I scrapped my last personal statement and gave this one a shot. I figure that most of my accomplishments will be covered in the resume and letters of recommendation and that I shouldn't necessarily reiterate those. This is pretty personal, and fairly reflective, but it's also might bit too jarring:
"Look at that gay man," one of the ten or so boys yelled. The epithet had been hurled my way long before I even realized I was gay, so I was conditioned to ignore it. When I was seven years old, I asked my mother "what's a gay man, and why do people call me that?" "It's a bad word for boys who like boys. People call you that because they have no hometraining," she said in her typically Southern way. I was quite precocious so the answer did not really make sense to me. "Well, why don't they call anyone else that, and how come it's always the other black kids saying it," I asked. She gave me what I now recognize to be my first lesson in gender studies. My mother, who was legally blind, raised me alone with no help from my father. The fact that I was with her all the time, she reasoned, probably meant that I had feminine mannerisms and speech patterns. "Lots of people think that if a man is somewhat feminine that means he's gay, but that's not always true. Black kids can sometimes be really mean to other black kids if you don't act the way they think you should. I know that's all confusing, but just ignore them and they'll leave you alone."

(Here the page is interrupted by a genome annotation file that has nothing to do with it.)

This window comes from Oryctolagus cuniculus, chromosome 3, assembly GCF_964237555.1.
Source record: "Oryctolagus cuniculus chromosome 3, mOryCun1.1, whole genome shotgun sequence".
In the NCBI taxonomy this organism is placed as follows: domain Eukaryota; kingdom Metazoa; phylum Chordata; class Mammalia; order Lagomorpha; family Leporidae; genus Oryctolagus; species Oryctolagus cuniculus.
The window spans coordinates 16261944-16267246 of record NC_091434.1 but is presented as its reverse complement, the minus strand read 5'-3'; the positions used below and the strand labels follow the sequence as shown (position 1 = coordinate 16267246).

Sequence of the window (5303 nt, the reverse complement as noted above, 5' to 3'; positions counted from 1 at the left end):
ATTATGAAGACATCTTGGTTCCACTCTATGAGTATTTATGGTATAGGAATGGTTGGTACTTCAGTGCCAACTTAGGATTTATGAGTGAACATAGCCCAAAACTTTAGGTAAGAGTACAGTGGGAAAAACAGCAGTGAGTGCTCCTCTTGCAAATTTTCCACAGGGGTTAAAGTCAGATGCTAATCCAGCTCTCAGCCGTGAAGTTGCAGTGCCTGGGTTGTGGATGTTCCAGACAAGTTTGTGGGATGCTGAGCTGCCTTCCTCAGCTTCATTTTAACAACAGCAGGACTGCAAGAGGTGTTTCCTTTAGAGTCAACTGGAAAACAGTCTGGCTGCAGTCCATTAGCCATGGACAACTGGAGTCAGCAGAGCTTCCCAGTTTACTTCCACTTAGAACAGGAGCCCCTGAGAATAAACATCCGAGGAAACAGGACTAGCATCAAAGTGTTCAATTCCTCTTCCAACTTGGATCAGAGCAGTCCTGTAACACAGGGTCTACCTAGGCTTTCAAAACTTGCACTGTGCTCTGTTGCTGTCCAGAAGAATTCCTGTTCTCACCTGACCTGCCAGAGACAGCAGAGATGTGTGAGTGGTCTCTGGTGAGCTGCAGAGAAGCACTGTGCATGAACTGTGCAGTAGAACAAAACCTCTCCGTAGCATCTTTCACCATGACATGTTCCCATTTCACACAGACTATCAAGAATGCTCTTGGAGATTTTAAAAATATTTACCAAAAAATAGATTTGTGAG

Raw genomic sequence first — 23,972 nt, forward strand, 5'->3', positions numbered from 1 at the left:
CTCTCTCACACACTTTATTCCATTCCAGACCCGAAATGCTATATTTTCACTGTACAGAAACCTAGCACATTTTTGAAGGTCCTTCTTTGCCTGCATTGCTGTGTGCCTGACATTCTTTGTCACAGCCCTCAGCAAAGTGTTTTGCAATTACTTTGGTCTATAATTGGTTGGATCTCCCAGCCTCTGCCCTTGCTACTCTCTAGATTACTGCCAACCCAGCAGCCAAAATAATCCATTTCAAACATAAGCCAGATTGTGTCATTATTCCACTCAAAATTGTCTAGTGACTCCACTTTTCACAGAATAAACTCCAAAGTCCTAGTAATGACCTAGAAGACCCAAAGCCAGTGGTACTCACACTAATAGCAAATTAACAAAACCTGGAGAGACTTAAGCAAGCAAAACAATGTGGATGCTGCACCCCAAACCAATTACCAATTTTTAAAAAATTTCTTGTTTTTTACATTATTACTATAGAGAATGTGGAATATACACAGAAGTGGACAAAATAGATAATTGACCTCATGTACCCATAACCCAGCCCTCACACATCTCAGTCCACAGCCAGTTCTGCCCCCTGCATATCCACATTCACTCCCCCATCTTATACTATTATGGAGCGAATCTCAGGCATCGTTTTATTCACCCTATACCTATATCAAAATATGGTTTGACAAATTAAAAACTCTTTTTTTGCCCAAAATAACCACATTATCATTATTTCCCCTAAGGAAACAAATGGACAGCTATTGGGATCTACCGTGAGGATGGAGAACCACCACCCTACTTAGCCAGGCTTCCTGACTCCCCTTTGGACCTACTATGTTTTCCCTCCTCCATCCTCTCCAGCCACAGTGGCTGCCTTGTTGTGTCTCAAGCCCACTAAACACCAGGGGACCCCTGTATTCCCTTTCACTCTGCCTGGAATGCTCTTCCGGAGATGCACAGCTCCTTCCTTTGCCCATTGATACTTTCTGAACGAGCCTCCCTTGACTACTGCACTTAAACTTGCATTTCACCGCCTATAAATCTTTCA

"Homo," another said. I continued walking until I stopped at the intersection. Suddenly, one of them punched me across the right side of the face. I was so stunned, that I crossed the intersection and walked to the University Security Station. It was only then that I started to cry. "It's broad daylight and I'm dressed conservatively," I told the Dean. I could see in her eyes that she realized what I was getting at. The Eastman School of Music was a tight-knit community, and she, like everyone else, knew about that tuba player who had the bizarre part-time job. I worked at local bars and nightclubs as a drag queen. I had chosen the name Jenna Saisquoi, a fitting double entendre for a Francophone "lady-man." The Dean had recently expressed concern for my safety, and said that I should not leave the bars in drag alone. Neither of us could ever have imagined that it was actually near the bus stop that I needed to be more on guard.
The story of my attack appeared in the Campus Times and the outpouring of support was overwhelming. Coincidentally, a few days later, I was scheduled to host the Pride Network Panel "How to Dress in Drag." The group's officers offered to reschedule the discussion and while I considered it, I decided it was important to hold the event. I was more emotionally battered than physically injured, and giving the talk would be an act of personal courage. The panel was very well attended and, as always, the question and answer session was the most entertaining part. "No, I did not want to live my life as a woman. Yes, my mother knew that I did drag. Yes, I really did just consider drag a job and a creative outlet. No, I did not want to be the next RuPaul, and in fact I was not even sure I wanted to play the tuba anymore."